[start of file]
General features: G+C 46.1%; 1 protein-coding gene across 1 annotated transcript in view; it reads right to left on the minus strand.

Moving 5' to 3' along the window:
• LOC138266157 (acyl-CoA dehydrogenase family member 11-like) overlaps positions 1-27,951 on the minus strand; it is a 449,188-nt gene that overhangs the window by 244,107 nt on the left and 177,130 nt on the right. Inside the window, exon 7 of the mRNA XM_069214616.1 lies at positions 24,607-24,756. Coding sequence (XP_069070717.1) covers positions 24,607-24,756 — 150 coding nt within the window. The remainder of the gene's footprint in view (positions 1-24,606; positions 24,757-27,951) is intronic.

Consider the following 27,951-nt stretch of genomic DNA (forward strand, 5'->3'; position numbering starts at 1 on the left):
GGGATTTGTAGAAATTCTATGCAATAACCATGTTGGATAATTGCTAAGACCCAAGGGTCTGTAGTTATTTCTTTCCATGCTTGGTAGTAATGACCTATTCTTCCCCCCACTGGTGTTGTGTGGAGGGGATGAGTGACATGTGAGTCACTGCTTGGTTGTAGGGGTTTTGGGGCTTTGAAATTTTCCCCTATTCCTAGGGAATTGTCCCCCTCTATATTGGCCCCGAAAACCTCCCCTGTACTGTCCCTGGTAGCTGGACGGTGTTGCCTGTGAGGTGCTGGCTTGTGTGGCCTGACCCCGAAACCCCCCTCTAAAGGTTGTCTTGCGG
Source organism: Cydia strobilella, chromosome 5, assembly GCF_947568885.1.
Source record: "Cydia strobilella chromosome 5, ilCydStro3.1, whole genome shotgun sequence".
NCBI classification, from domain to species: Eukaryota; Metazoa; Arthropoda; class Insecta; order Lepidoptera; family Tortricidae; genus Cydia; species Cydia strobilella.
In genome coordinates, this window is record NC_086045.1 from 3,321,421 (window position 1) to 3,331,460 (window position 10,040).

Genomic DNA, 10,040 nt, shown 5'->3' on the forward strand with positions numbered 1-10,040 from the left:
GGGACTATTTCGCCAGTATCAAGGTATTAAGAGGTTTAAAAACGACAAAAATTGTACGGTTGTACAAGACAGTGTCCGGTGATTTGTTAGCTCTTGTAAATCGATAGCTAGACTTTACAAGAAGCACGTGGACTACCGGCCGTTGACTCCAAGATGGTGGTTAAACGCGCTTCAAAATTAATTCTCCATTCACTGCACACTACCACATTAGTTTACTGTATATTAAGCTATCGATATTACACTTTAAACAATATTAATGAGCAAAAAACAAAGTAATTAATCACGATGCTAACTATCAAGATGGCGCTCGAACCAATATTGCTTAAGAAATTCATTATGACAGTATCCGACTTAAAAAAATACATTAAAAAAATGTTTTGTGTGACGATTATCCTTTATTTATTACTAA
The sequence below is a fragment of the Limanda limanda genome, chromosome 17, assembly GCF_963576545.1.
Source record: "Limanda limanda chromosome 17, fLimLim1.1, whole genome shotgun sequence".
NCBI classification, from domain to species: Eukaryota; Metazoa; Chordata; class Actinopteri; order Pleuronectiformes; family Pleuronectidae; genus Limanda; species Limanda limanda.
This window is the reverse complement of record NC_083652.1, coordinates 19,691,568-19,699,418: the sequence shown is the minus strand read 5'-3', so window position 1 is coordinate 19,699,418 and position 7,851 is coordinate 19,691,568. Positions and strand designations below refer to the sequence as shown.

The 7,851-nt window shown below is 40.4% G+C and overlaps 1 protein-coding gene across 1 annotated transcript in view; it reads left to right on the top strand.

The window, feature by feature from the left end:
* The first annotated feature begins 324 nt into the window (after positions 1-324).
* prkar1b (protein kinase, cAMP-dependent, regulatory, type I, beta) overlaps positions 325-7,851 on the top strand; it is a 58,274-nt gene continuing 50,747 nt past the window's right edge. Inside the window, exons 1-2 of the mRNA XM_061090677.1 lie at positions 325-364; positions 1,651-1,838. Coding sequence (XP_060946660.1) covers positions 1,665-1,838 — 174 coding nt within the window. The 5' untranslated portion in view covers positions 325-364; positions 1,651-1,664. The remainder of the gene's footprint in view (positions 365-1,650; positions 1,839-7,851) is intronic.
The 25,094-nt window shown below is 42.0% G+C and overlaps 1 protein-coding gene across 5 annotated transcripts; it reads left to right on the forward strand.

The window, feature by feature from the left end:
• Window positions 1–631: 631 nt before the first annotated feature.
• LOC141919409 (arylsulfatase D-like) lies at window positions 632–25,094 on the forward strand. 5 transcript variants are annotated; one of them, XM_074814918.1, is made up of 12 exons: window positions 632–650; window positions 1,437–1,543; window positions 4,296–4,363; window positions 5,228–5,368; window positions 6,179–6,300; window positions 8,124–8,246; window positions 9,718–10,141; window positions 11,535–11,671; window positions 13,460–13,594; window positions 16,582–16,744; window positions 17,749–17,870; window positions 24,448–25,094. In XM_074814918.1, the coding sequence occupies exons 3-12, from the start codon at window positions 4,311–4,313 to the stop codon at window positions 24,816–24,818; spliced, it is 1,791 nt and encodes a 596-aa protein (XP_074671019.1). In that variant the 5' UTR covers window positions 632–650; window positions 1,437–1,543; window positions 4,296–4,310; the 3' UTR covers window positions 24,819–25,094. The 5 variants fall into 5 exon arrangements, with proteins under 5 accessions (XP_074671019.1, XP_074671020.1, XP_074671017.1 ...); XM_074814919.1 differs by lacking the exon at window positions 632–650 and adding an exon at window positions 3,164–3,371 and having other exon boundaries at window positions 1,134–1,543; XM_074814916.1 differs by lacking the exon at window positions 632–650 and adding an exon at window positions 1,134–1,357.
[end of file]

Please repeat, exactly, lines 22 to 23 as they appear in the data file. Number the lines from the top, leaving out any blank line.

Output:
• Window positions 1–631: 631 nt before the first annotated feature.
• LOC141919409 (arylsulfatase D-like) lies at window positions 632–25,094 on the forward strand. 5 transcript variants are annotated; one of them, XM_074814918.1, is made up of 12 exons: window positions 632–650; window positions 1,437–1,543; window positions 4,296–4,363; window positions 5,228–5,368; window positions 6,179–6,300; window positions 8,124–8,246; window positions 9,718–10,141; window positions 11,535–11,671; window positions 13,460–13,594; window positions 16,582–16,744; window positions 17,749–17,870; window positions 24,448–25,094. In XM_074814918.1, the coding sequence occupies exons 3-12, from the start codon at window positions 4,311–4,313 to the stop codon at window positions 24,816–24,818; spliced, it is 1,791 nt and encodes a 596-aa protein (XP_074671019.1). In that variant the 5' UTR covers window positions 632–650; window positions 1,437–1,543; window positions 4,296–4,310; the 3' UTR covers window positions 24,819–25,094. The 5 variants fall into 5 exon arrangements, with proteins under 5 accessions (XP_074671019.1, XP_074671020.1, XP_074671017.1 ...); XM_074814919.1 differs by lacking the exon at window positions 632–650 and adding an exon at window positions 3,164–3,371 and having other exon boundaries at window positions 1,134–1,543; XM_074814916.1 differs by lacking the exon at window positions 632–650 and adding an exon at window positions 1,134–1,357.